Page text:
James 1:1 NKJV
James 1:1 “James, a bondservant of God and of the Lord Jesus Christ,
To the twelve tribes which are scattered abroad:
Today we begin a new series studying the book of James in the New Testament. James opens the book named after him by clearly stating he is a bond servant, or a slave of God and the Lord Jesus Christ. It’s important that James gave Jesus the title of Lord because that meant he considered Jesus to be God.
James an Epistle in the New Testament is often attributed to James, the half-brother of Jesus (they shared the same Mother). He was also known as James the Just, and according to the greeting, the book was written to Jewish brothers who scattered throughout the world (Davids, Peter H (1982). The Epistle of James: A Commentary on the Greek Text. New International Greek Testament Commentary (Repr. ed.). Grand Rapids, Mich.: Eerdmans).
So, why do scholars primarily believe James the brother of Jesus wrote the Book of James? In I Corinthians 15:7, we read after the resurrection “He was seen by James, then by all the apostles.” This James has been identified as the half brother of Jesus. (https://enduringword.com/bible-commentary/1-corinthians-15/)
We know from John 7:2-5, “Now the Jews’ Feast of Tabernacles was at hand. His brothers therefore said to Him, “Depart from here and go into Judea, that Your disciples also may see the works that You are doing. For no one does anything in secret while he himself seeks to be known openly. If You do these things, show Yourself to the world.” For even His brothers did not believe in Him.” So, while Jesus was alive his brothers did not believe He was the Messiah, however, they knew Jesus well. They knew his deeds. They knew how he treated their Mother. They saw Him worship at Temple and in the Synagogue.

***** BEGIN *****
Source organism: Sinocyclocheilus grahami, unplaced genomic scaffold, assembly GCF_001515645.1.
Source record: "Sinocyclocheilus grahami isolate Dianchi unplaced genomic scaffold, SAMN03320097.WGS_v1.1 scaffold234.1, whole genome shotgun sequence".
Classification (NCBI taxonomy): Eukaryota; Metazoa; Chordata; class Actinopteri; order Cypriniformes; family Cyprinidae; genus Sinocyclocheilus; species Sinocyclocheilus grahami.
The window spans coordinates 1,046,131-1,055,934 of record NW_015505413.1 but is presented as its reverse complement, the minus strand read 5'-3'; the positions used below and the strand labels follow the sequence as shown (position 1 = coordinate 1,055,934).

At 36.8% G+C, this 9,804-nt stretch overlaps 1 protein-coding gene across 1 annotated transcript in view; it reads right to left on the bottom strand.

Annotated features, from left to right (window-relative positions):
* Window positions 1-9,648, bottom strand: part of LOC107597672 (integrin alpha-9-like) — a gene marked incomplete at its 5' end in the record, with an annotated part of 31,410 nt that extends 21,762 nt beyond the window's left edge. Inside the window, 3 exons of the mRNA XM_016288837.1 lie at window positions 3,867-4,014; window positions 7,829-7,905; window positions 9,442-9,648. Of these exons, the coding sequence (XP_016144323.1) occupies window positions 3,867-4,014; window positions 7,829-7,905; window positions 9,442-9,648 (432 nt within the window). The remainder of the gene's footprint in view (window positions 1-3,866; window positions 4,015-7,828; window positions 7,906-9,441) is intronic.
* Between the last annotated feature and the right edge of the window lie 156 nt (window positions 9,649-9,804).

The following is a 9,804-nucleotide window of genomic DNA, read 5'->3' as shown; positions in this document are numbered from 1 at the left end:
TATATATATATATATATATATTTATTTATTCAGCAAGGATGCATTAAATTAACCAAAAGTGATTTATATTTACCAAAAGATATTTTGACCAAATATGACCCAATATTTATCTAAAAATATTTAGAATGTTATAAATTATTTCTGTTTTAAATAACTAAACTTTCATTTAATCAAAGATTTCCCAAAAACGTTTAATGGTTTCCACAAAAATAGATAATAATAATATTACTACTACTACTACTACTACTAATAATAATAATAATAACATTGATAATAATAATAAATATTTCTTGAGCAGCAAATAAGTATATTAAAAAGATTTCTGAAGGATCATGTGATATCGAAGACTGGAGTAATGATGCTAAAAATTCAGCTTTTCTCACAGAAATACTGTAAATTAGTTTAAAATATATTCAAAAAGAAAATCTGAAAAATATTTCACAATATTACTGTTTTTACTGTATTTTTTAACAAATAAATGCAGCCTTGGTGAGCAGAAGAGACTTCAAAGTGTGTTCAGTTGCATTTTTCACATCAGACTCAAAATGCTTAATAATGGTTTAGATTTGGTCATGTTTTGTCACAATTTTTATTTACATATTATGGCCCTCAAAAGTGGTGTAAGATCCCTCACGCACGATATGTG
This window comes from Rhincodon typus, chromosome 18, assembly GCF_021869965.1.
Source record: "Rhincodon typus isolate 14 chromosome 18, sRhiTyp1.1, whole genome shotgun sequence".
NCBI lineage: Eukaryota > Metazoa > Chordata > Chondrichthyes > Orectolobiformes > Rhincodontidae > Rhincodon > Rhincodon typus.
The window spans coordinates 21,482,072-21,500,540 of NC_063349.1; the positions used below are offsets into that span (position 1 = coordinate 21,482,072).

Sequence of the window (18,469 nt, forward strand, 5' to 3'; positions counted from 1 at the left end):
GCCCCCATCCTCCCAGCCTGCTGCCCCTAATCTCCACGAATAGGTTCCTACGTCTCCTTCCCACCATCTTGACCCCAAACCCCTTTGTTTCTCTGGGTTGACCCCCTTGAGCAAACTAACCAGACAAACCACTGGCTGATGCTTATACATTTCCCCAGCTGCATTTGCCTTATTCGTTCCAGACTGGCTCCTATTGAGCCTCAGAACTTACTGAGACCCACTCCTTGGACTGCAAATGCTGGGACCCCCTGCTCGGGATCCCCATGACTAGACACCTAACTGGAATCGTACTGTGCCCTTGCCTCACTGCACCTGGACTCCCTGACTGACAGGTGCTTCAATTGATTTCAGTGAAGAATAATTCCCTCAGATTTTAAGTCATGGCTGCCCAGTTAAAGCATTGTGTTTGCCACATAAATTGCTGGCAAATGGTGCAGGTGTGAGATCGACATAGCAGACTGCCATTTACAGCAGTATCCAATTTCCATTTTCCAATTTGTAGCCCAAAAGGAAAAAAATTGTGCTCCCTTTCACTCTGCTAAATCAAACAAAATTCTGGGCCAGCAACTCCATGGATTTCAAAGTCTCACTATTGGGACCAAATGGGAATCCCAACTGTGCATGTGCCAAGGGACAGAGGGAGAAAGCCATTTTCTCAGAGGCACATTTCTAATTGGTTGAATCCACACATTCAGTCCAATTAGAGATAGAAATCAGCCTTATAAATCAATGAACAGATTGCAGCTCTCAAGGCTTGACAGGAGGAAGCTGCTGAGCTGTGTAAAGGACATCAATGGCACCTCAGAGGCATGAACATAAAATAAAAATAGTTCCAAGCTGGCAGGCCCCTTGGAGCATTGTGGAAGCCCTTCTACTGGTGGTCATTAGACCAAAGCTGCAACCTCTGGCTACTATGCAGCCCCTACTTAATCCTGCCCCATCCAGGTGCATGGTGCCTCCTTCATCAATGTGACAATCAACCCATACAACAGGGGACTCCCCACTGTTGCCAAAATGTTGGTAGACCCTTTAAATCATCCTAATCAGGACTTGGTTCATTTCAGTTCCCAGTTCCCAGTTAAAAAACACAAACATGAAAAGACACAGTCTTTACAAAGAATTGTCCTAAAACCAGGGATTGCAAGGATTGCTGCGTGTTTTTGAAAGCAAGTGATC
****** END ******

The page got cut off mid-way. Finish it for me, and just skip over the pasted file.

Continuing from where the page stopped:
James the Just knew Jesus had been crucified and that his Mother, Mary was present to see Him die, then Jesus appeared to him after the resurrection. It was then that James the Just, half brother of Jesus believed.
Also, it’s notable that even early scholars (3rd Century) believed James the Just, half-brother of Jesus who was also head of the church in Jerusalem, authored the book of James (Camerlynck, Achille (1910). "Epistle of St James". The Catholic Encyclopedia. Retrieved 16 May 2012). Certainly, James the Just, half brother of Jesus had a unique perspective about Jesus.
As head of the church in Jerusalem, James was well aware of the turmoil in the region due to Nero’s rise to power in 54 A.D. (https://www.history.com/topics/ancient-history/nero). The emperor made it his mission to exterminate ‘The People of the Way’ (now called Christians). It is believed that James the Just, Head of the Church in Jerusalem was martyred around 62 A.D.
It’s interesting to note that in Acts 1:8, prior to Jesus’ Ascension to heaven, he told his disciples, “But you shall receive power when the Holy Spirit has come upon you; and you shall be witnesses to Me in Jerusalem, and in all Judea and Samaria, and to the end of the earth.”